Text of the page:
Tag Archives: Sledging

Public Enemies #1

In the comments section of an earlier post, I postulated a hypothesis around why players like Harbhajan Singh, Sourav Ganguly, Arjuna Ranatunga, et al, are hated in Australia.

What wrong did Sourav Ganguly do? He was in the face of the Australians constantly when he was Team India captain. He made Steve Waugh wait for the toss repeatedly! He slowly, but surely, “mentally disintegrated” the Australians! Ganguly merely won that round in the Mental Disintegration Battle (MDB) match. What was wrong with that? Yet, he was labelled Public Enemy #1 in Australia!

What did Arjuna Ranatunga do? He was constantly in the face of the Australians. He was one of the first players in the world to say he wasn’t frightened of Shane Warne’s bowling! He constantly stretched the envelope and became a most hated player in the Australian team! Surely, all he did was to win several rounds of MDB! Nothing more. Nothing less.

What is Harbhajan Singh doing now? He is constantly under the skin of the Australians! He has stretched Matthew Hayden to the extent that the Australian opener loses the plot totally, goes to air in a radio show and jumps arms and legs flailing into the gutter. Is it not a mere instantiation of a round to Harbhajan Singh in the MDB stakes? Surely, this is allowed in the rules of MDB, a game invented by the Australians! Except that this game is now also being played on the other side of the “white line”.

What did Sree Santh do? He mouthed off at Andrew Symonds and Matthew Hayden after securing their wickets. Surely, these are accepted! After all, if Matthew Hayden can stand in the slips cordon applauding Brad Williams giving a send-off to Sourav Ganguly, all bets are off!

I see that Robert Craddock has already written about this issue. He has added to the list Douglas Jardine, John Snow and Richard Hadlee.

So, the question then is: Why is it that Australia’s “most hated players” are Douglas Jardine, John Snow, Richard Hadlee, Arjuna Ranatunga, Sourav Ganguly, Harbhajan Singh, and Sree Santh?

My hypothesis is that all of them employed an in-your-face approach to get under the skin of the Australians. They are as good at MDB as any Australian is. They play the game as hard and competitively as any Aussie that entered the field. Why is it that the Australians find it hard to digest?

Why is Sree Santh labelled (by Andrew Symonds no less) as “Public Enemy #1”? Interestingly, in this article, supposedly written while Symonds was perched on a tall pedestal at about 35,000 ft above sea-level, Symonds says: “It is fair to say there is not a lot of love between us and (Shanthakumaran) Sreesanth. His carry-on in this series has been way over the top. We don’t mind blokes having a go and standing up for themselves, but he has gone above and beyond what’s acceptable.”

Acceptable, to whom?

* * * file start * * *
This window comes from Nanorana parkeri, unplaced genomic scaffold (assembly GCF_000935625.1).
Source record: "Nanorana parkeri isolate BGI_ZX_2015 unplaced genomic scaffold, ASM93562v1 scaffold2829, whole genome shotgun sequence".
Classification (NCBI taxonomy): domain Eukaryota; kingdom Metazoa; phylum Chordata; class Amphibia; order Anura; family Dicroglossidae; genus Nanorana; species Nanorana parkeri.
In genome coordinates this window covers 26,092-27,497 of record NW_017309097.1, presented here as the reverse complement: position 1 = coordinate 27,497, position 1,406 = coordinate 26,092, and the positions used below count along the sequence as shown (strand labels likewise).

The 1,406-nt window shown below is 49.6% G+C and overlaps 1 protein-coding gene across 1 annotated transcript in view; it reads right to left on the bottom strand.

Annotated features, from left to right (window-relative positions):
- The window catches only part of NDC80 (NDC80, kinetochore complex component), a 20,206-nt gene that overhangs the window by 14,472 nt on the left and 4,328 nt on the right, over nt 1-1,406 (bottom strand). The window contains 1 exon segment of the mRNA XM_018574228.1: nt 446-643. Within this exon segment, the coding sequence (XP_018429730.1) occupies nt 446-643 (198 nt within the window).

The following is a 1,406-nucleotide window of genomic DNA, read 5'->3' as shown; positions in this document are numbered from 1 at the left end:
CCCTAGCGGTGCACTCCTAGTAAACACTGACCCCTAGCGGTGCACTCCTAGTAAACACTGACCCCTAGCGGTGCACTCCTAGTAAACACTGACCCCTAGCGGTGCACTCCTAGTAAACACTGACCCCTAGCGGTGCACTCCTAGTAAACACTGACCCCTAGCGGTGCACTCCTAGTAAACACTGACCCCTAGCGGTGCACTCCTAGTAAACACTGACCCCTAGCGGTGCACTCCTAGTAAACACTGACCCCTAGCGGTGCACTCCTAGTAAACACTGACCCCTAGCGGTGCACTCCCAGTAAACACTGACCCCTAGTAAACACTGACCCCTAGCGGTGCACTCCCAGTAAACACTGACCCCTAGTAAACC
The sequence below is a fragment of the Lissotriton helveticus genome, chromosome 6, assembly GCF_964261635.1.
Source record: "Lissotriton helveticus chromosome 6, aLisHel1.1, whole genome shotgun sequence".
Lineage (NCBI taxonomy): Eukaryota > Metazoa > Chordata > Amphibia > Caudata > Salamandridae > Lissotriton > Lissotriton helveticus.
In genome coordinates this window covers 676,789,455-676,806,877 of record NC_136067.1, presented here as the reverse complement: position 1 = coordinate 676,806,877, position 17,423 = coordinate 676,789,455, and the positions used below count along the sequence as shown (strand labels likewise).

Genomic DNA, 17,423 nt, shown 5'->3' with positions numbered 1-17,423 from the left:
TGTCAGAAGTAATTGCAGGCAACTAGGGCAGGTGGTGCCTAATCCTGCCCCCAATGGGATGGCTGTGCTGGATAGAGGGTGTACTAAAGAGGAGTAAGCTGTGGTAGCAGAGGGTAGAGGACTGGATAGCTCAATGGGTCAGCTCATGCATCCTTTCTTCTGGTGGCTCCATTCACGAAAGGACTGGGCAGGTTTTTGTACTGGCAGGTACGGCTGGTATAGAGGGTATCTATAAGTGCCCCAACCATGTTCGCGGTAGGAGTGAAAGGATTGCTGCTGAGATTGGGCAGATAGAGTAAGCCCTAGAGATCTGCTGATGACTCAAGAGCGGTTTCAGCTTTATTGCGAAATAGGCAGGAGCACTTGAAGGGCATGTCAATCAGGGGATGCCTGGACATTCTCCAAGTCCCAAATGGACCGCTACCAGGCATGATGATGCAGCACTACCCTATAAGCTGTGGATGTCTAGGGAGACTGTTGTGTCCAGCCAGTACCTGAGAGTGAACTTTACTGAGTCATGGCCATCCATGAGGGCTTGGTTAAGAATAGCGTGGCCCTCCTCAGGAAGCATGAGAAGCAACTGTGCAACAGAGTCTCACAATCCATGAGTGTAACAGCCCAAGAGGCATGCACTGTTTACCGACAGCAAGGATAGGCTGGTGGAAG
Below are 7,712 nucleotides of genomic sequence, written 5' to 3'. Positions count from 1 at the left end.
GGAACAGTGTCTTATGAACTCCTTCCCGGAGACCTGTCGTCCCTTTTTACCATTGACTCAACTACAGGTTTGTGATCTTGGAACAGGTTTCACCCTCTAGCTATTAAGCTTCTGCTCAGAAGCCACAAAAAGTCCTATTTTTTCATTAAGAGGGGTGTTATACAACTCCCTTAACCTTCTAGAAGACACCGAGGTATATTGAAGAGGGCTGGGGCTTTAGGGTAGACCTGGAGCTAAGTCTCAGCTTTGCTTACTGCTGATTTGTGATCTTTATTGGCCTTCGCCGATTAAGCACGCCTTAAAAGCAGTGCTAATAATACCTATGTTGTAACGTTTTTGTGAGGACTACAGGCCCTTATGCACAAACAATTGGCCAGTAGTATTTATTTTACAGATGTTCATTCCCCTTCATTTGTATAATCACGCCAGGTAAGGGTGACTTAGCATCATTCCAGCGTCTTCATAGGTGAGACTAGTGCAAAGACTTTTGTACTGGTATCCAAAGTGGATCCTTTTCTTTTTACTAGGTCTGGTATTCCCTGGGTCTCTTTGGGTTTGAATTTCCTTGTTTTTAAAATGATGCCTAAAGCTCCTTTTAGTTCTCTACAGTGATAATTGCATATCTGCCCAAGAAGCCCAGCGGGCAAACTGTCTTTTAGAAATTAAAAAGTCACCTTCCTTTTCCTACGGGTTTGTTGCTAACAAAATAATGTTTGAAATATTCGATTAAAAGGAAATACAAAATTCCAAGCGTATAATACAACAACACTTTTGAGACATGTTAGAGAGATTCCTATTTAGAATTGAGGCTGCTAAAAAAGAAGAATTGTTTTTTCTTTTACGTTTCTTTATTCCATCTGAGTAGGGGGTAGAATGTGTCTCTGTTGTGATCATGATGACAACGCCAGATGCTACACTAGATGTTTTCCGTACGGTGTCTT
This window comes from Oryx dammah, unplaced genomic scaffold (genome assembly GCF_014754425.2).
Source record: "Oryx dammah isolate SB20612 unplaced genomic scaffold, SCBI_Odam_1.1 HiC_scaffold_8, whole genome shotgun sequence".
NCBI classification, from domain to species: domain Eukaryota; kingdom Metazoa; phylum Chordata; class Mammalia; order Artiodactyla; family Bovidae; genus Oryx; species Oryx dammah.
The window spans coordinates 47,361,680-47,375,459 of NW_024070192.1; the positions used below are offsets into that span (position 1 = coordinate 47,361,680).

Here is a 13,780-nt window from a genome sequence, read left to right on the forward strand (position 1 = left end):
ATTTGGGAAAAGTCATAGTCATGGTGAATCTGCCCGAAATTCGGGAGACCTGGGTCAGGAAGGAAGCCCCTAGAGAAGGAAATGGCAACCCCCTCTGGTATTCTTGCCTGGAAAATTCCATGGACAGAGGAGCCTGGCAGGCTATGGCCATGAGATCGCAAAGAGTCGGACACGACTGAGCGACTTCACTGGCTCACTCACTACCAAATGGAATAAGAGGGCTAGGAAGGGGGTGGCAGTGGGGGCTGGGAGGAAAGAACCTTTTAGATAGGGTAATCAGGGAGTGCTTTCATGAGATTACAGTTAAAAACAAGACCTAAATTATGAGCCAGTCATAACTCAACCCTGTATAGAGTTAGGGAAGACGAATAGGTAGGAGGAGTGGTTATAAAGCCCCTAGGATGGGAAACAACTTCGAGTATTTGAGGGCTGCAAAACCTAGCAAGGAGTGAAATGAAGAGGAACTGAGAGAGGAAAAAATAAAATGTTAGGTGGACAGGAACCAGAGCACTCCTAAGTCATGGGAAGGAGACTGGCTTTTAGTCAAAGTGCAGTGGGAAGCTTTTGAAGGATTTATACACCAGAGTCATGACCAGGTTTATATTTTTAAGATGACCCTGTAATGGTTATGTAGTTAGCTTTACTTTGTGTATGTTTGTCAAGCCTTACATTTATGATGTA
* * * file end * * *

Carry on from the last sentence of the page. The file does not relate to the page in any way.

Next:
Why is it hard for Australians to stomach that there are a bunch of players who will stare the Australians in the face and give it back? My hypothesis is that if guys like Sree Santh, Harbhajan Singh, Sourav Ganguly and Ranatunga played for Australia, Australians would be celebrating them!

Hayden asks a wet-behind-the-ears Ishant Sharma to concentrate on his cricket and welcomes him to a boxing ring for a bout. Yet when Brad Williams indulged in a series of foul-mouthed send-offs, Hayden stood at first slip and celebrated. The whole of Australia celebrated. It is time to accept that there are other players in the world watching and aping (sorry for the marginal Darwininan pun to a taboo word in cricket circles) the Australians too! Time to be more accepting I think.

Time for a debate at least!

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Australian cricket… an interesting read

Read this article in The Mid Day by Michael Jeh, a coloured player who has played club cricket for Mathew Hayden’s Valley Cricket Club in Brisbane. It might be of interest to you and adds more colour (pardon the pun) to recent goings on.

— Mohan

On Sledging

In the Monkeygate debate, the need for sledging on the cricket field has been called into question.

Was there a need for Andrew Symonds to pin Harbhajan Singhs’ ear when the Indian said “well bowled” to Australian bowler Brett Lee? Was that an Australian thing to do? Should a player really indulge in sledging at all? These are questions that do need to be asked.

I called in on Jon Faine’s talkback segment on ABC Radio yesterday and repeated my view that all sledging has to be banned. Faine wished me good luck. I added that while mild banter was perhaps ok, ABC’s own contracted commentator, Harsha Bhogle, had said that some of the words that were said on the cricket field would not be heard at his dinner table! Jon Faine reminded me and everyone else that the players weren’t at Harsha Bhogle’s dinner table! They were playing tough, professional, hard cricket!

Fair point.

But does that mean that they should indulge in ugly behaviour and sledge each other on the field?

The Australian Governor-General and the Australian Prime Minister weighed in on the debate yesterday.